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Legislative Assembly

16 October 2019
Second reading
Lily D'Ambrosio  (ALP)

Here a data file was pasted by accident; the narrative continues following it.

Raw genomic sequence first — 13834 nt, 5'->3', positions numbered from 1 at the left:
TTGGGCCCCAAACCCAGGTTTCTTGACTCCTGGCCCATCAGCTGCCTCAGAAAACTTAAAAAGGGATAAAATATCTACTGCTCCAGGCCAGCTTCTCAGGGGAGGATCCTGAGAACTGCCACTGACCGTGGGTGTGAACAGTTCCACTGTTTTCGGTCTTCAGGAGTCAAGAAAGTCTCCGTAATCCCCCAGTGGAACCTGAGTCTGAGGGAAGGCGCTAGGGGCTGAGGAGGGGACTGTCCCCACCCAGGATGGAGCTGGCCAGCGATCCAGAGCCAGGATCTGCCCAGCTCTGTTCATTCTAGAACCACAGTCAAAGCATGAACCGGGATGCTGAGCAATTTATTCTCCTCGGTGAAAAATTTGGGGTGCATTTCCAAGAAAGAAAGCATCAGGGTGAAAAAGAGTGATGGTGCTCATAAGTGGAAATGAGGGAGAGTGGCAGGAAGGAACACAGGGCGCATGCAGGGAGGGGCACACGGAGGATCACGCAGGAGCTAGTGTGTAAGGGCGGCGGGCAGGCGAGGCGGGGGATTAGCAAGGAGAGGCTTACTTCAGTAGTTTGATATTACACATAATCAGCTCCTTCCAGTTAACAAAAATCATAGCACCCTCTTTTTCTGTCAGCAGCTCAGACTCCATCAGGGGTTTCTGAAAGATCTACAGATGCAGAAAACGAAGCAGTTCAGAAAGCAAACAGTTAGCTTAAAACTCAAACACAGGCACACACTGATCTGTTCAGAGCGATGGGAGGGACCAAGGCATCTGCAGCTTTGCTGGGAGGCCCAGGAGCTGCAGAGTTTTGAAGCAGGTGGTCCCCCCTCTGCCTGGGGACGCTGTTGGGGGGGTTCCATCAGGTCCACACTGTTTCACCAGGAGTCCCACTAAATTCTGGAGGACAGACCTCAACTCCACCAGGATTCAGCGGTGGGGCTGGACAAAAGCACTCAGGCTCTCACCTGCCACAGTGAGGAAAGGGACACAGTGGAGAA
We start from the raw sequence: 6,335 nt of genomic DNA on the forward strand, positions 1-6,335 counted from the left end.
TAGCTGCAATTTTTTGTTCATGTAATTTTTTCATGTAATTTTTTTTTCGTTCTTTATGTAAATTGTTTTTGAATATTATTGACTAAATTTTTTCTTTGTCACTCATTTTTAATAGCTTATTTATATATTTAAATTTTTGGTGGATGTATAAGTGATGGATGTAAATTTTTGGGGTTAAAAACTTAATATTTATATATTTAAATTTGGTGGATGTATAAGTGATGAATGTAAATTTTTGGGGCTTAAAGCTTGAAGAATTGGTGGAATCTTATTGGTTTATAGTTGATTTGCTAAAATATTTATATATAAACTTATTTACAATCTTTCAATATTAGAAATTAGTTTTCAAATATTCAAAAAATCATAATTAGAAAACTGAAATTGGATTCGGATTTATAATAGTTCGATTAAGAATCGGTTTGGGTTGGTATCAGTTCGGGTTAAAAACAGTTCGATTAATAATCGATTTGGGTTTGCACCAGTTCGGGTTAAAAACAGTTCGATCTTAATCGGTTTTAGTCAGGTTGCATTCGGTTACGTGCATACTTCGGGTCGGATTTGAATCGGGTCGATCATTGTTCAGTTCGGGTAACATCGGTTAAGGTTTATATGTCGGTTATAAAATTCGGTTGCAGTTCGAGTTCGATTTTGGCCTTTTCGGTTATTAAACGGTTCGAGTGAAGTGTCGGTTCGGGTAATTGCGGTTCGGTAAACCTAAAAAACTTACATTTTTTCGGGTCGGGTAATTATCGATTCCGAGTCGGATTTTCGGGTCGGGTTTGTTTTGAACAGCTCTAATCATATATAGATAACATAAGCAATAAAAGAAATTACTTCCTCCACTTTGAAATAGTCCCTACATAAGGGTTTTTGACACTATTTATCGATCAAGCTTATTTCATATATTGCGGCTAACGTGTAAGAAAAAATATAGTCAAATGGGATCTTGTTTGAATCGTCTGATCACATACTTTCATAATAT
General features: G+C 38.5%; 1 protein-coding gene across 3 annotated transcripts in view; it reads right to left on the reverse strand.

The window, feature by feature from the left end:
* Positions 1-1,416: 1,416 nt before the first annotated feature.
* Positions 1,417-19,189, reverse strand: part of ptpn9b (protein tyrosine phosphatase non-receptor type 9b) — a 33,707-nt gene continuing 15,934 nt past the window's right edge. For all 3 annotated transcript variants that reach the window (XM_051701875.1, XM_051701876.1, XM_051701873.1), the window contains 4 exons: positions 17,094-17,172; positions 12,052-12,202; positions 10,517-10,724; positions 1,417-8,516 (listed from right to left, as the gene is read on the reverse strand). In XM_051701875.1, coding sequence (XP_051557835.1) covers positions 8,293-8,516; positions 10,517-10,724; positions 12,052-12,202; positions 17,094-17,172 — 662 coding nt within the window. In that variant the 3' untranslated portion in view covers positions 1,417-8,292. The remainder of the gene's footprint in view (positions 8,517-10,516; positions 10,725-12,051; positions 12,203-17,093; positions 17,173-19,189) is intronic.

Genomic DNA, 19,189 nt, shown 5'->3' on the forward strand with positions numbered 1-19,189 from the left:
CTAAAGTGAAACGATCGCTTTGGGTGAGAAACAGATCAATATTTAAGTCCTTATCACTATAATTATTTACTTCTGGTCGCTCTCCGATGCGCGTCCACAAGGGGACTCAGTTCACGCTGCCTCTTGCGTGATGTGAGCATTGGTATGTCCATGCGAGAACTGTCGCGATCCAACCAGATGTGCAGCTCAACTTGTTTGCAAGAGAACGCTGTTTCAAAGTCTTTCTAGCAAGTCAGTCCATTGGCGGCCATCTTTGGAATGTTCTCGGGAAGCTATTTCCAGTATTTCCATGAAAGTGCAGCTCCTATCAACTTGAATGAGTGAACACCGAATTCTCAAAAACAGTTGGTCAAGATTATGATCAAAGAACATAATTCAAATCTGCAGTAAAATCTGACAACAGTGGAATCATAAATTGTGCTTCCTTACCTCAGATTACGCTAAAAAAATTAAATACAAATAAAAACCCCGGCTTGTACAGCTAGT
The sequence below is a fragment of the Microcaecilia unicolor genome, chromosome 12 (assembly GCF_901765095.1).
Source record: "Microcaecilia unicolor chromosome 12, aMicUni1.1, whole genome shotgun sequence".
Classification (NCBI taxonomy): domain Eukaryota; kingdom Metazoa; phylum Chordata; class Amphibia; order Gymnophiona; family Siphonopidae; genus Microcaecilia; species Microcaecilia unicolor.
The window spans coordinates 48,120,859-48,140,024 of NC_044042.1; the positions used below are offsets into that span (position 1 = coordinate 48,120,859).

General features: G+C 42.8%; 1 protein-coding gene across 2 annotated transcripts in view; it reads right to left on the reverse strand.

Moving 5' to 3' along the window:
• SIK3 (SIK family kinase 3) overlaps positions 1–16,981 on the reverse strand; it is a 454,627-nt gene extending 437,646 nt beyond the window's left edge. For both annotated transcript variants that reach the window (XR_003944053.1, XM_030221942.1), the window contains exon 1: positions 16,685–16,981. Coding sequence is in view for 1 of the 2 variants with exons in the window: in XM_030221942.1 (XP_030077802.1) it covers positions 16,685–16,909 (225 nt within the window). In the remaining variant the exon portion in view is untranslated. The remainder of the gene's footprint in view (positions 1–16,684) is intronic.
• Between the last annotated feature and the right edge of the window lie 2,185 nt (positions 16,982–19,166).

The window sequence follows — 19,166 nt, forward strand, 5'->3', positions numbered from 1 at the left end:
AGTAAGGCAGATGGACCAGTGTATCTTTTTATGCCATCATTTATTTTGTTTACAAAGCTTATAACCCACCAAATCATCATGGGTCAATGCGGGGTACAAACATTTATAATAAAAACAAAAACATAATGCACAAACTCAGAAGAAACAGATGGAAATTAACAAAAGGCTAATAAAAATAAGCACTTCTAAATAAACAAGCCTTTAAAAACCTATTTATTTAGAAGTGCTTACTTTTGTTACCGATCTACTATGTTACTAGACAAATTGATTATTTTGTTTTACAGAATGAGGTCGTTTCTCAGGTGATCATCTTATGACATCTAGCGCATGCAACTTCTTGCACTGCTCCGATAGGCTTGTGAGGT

Ms D’AMBROSIO (Mill Park—Minister for Energy, Environment and Climate Change, Minister for Solar Homes) (10:27:08): I move: That this bill be now read a second time. I ask that my second-reading speech be incorporated into Hansard. Incorporated speech as follows: Safety and community are at the heart of the Energy Safety Legislation Amendment (Victorian Energy Safety Commission and Other Matters) Bill 2019, before you today. In 2017, I started the transformation of Victoria’s gas and electricity network safety by commissioning a review of the State’s safety framework. The Review found a number of areas for improvement that the Government supported, including strengthening the governance of Energy Safe Victoria, and broadening its capabilities and preparedness to take strong regulatory action. We need the utmost vigilance when it comes to energy safety and keeping our communities out of harm’s way. This is why this Bill is so important, and the changes it introduces will have long term benefits to the safety of Victorians. This Bill has two key elements, along with some housekeeping amendments. The first element is amending the Energy Safe Victoria Act 2005 to reform the governance of Energy Safe Victoria, or ESV, the state’s technical and safety regulator responsible for the safe generation, supply and use of electricity, gas and pipelines. This Bill proposes strengthening ESV’s regulatory decision-making and transforming it into an effective, modern safety regulator for electricity and gas by establishing it as a three-member commission supported by a Chief Executive Officer and a Technical Advisory Committee, with a Ministerial power of direction. The very important work ESV does includes licensing electricians, ensuring electrical and gas products are approved and safe for use, regulating the prevention and mitigation of bushfires caused by electric lines and investigating electrical and gas incidents. ESV employs around 150 staff and is funded through industry levies and other licensing fees. Since 2005, ESV has been established as a single member statutory office, with the Director of Energy Safety the sole regulatory decision maker, employer, and with the functions of the CEO. The proposed governance arrangements stem from a detailed review into gas and electricity safety, that I commissioned in January 2017. As it had been over a decade since the current energy network safety framework was put in place, the Independent Review of Victoria’s Electricity and Gas Network Safety Framework, conducted by Dr Paul Grimes, examined Victoria’s energy safety arrangements and made recommendations to ensure that the future needs of the Victorian community are reflected. The Grimes Review’s final report followed detailed analysis and public consultation with a wide range of industry stakeholders, consumer groups and other interested parties and its recommendations were designed to position Victoria at the forefront of safety regulation of electricity and gas networks. The review found that while Victoria has many of the key elements of a leading network safety framework, there were also areas for improvement, including strengthening the governance of ESV and broadening its capabilities and preparedness to take strong regulatory action. Importantly, changes to ESV’s structure, and its establishment as a Commission, which I will outline in detail shortly, will assist in the implementation of many of the other reforms supported in the Government Response to the Grimes Review, including: • strengthening ESV’s internal management systems and processes; • enhancing its auditing and inspection regime; • implementing an improved data analytics and management process; • providing a broader suite of compliance and enforcement tools; and • increasing penalties for non-compliance. The establishment of a three-person Commission, supported by a separate Chief Executive Officer and a Technical Advisory Committee, will ensure it accesses a broader range of perspectives and experience in decision-making, a need identified in the Grimes Review. Collectively, commissioners are to have skills, qualifications, knowledge or experience in law, economics, regulation and community safety. The inclusion of community safety in the commissioners’ skill set reflects the need to focus on and consider communities in the energy safety decision-making process. The Commission will be responsible for regulatory decisions. One Commissioner will be appointed as Chairperson, one as Deputy Chairperson and there will be one additional Commissioner. Each Commissioner will hold office for a term of up to five years, and is not eligible to be appointed for more than two terms. Commissioners may be appointed on a full-time or part-time basis. The role of Chief Executive Officer supporting the Commission will involve responsibility for the day-to-day management and administration of ESV’s affairs. This governance structure reflects current best practice and is consistent with the way in which other, modern regulators are set up, including the Environment Protection Authority Victoria and WorkSafe Victoria. In its current form, ESV’s Director of Energy Safety has emergency powers of direction to make an emergency situation safe, which are set out in the Electricity Safety Act 1998 and the Gas Safety Act 1997. These include powers to direct the disconnection of the supply of gas or electricity; stop the use of gas or electrical equipment; or stop a work practice. With the establishment of the Commission these emergency powers will be vested in the Chairperson, who may then delegate the powers to another commissioner, the CEO or employee of ESV, following Ministerial consent. The Bill also proposes the establishment of a Technical Advisory Committee to ensure ESV accesses a range of views and experience from outside the organisation on a broad range of regulatory safety matters. The Committee is to include those who represent the electricity and gas industries, employees in those industries, as well as members of the community. As Minister, I would appoint the members of the Committee. If the Bill is passed, the Department of Environment, Land, Water and Planning will consult on the committee’s Terms of Reference with key stakeholders, and this will determine the committee’s membership, scope and operation, including public reporting. Another important element of the Bill that strengthens the Government’s ability to ensure the safety of the community is through Ministerial powers to direct ESV in the performance of its functions and objectives; and recommend a commissioner for removal. This differs to the current Act, whereby the responsible Minister has limited powers to set expectations of ESV’s performance and strategic direction, and to commission advice and inquiries into certain matters. Ministerial powers of direction will enable greater oversight of ESV, to ensure the safety of Victorian community. The greater ministerial oversight in the Bill includes provisions for the responsible Minister to issue directions regarding ESV’s performance of its functions, meeting of its obligations and exercise of its powers. However, to ensure ESV’s independence is maintained, increased Ministerial power will be complemented by other measures, including limitations on Ministerial powers of direction and transparency requirements if powers are exercised, which include publication of any direction on ESV’s website and Annual Report; and appointment and removal of commissioners by the Governor in Council. Importantly, the proposed amendments bring ESV’s arrangements into alignment with a range of similar regulators. The second key element of this Bill is the establishment of an electrical lineworker licensing scheme, which if the Bill is passed, will commence on 1 January 2021. This is an election commitment made by the Government that I am proud to be delivering. Electrical lineworkers are employed or contracted by network businesses for the construction and maintenance of electricity network infrastructure. They work in a hazardous environment on high and low voltage electrical infrastructure and can work in the vicinity of live overhead wires. This includes: • work undertaken on the transmission system on high voltage electricity infrastructure, including electricity terminal stations, transmission lines and towers, and transporting electricity from generators to distribution networks. • work undertaken on the distribution system on low voltage electrical infrastructure, including powerlines, electrical substations, transformers, power poles, and transporting electricity through distribution networks to properties. Currently, Energy Safe Victoria oversees the registration of electrical lineworkers, however following registration, it is the employing distribution businesses who manage them. There is no registration renewal requirement, meaning lineworkers remain registered whether they continue to work in the industry or not. Progressing from a registration system to a licensing system will improve safety outcomes by enhancing ESV’s oversight of the electricity networks through better accountability and visibility of the workforce and mandating the minimum qualifications, training and experience electrical lineworkers require. Improved workforce data will enable ESV to better analyse potential trends or emerging safety risks in relation to the workforce, and will improve professional standards through mandating the minimum qualifications, training and experience required to work on the electricity networks. There are over 4,000 registered lineworkers who require licensing, as well as approximately 210 apprentices currently undertaking relevant qualifications over the next three years. This Bill makes minor amendments to the Electricity Safety Act 1998 to enable the establishment of the scheme in regulations. If the Bill is passed, the re-making of the regulations in 2020 will involve comprehensive stakeholder consultation on the licensing scheme’s design, including the minimum requirements for qualifications, training and experience required to obtain a licence, the scope of work, transitional arrangements, mutual recognition and the licence funding model. The Government committed $2.511 million as part of the 2019–20 State Budget to establish the scheme. This funding allows the first round of licensing to be provided at no cost. In closing, I would like to come back to the topic of communities. Recent coronial inquests, electricity network-caused fires and examples of non-compliant asset and vegetation management practices of regulated entities have reinforced the need to strengthen energy safety governance and regulatory effectiveness. The proposed reforms seek to reduce the likelihood of such incidents in future. The establishment of ESV as a commission will further enable it to have the right systems, processes and capabilities in place to do its job efficiently and effectively and hold distribution businesses to account. The establishment of an electrical lineworker licensing scheme will further enhance ESV’s oversight of industry. I have assured the community that their safety is the highest priority of this Government, and I will continue to focus my efforts and those of my Department on addressing their concerns. The introduction, and I trust, the passage, of this Bill shows that we are unwavering in our commitment to delivering a safer Victoria. I commend the Bill to the house.